Did you know that High Touch High Tech provides programs for seniors? Once a month, Dinosaur Dan teaches classes at Arbor Terrace and Faye’s Place at Jewish Family Services in Asheville, NC. He says that the experience is always super rewarding and inspiring for both him and the seniors. Seniors have the same level of awe about the world as anyone else as the level of inspiration and curiosity is not lost with age. It is human instinct to learn and be curious!
During the latest program at Arbor Terrace, they studied genotypes and phenotypes. They drew their phenotypes, observable characteristics, and looked at genotypes. They also compared their individual fingerprints in this experiment.
If you are interested in Senior Science, please contact High Touch High Tech to set up a fun experience!
At High Touch High Tech, we specialize in inspiring the scientists of tomorrow. We know that, behind so many of the most world-changing scientific discoveries, you’ll find an inspired scientist! But what IS inspiration, exactly? Is it an emotion? A psychological process? An electrical signal in the brain? Turns out, it’s all of those and more. Join us for part one of our podcast on the science of inspiration at the link below! https://anchor.fm/sciencemadefun/episodes/Inspiration-and-Gratitude-part-1-e1sfhub
What’s on your plate? Oh, just a few thousand years of experimentation, observation, and ingenuity!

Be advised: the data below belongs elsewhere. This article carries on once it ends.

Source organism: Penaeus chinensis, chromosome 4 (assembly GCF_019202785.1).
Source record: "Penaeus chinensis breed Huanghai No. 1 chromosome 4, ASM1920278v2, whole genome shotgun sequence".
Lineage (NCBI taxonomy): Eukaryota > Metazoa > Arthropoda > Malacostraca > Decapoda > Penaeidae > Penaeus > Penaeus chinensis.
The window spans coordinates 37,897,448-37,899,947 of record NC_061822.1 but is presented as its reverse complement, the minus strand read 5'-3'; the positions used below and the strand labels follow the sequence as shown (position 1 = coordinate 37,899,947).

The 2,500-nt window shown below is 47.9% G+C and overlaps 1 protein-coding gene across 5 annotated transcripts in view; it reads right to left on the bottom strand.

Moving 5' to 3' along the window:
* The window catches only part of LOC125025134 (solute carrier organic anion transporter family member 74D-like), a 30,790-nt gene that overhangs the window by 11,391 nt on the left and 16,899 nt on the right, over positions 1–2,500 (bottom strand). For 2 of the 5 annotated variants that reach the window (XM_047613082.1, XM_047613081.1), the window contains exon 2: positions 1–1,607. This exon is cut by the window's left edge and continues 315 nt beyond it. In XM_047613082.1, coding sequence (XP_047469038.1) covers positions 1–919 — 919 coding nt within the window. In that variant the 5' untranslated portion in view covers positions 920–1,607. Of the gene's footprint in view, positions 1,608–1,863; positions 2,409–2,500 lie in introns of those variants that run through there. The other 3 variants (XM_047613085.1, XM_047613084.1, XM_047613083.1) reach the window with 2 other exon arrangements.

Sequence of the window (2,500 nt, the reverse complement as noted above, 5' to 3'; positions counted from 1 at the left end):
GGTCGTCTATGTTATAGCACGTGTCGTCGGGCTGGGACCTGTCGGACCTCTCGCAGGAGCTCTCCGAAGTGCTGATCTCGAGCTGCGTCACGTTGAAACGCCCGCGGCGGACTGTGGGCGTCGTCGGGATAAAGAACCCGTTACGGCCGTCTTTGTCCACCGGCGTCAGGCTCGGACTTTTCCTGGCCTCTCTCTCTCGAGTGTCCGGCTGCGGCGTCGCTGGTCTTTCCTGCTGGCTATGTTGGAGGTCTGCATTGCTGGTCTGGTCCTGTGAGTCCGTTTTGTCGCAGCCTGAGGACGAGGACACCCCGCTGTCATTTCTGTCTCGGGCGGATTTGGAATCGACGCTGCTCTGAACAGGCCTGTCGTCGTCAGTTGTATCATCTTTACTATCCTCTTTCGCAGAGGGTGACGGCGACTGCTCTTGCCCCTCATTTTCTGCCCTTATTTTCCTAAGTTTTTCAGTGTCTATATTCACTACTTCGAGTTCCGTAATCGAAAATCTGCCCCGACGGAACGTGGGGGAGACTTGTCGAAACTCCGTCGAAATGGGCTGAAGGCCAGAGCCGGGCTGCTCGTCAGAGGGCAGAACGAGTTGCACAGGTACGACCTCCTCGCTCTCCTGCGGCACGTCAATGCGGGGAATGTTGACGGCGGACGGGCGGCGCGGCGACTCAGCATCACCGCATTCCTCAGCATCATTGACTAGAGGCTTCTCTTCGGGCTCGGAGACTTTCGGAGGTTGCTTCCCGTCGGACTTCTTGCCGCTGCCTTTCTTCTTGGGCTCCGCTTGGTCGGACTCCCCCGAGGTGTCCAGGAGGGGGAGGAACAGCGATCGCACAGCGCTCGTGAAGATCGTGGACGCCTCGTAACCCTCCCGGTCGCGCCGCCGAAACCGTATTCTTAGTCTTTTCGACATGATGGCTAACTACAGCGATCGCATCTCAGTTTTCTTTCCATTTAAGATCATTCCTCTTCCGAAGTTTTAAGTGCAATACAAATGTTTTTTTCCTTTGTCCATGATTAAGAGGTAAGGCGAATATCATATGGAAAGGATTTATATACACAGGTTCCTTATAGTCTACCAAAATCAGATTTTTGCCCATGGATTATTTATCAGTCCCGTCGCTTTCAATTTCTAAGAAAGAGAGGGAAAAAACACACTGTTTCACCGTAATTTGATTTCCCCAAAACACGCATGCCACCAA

Image credit: Wikimedia Commons
Indigenous American innovation has inspired the foods we eat, Appalachian traditions, medicine and engineering just to name a few. In this latest podcast from High Touch High Tech we dive deep into discussion of the science and history behind why beans, corn and squash are such important staple foods today. We hope this inspires you to explore our history and the contributions of the Indigenous People of the Americas. The scientific advancement of these civilizations are the foundation for food culture across the world. Exploring the legend of the Three Sisters and the practices behind the legend may point the way toward a sustainable future.
On a Spring evening when the air is moist and the nights are getting warmer, I can go outside with a flashlight, shine it on the grass, and see so many earthworms pulling themselves back into the tunnels they have created in the soil. They love my yard because it is full of composting chicken and duck manure from the escapades the domestic birds had in the days before. If you listen closely, you can even hear them moving in the soil! It’s interesting to think that the composted duck and chicken manure is feeding the worms that the chickens and ducks love to eat. I have created an ecosystem that feeds itself.
Earthworms are a terrestrial invertebrate found in the soil with segmented setae (bristled body parts to help the earthworm from slipping backwards) on all the segments of their body. They spend their days eating organic matter including protozoa, rotifers, bacteria, and fungi. Their digestive system runs the length of their bodies, and they respire through their skin. They are hermaphrodites, meaning they contain both sex organs. Though they can reproduce without a mate, they prefer having one. Upon which they exchange sperm and develop eggs.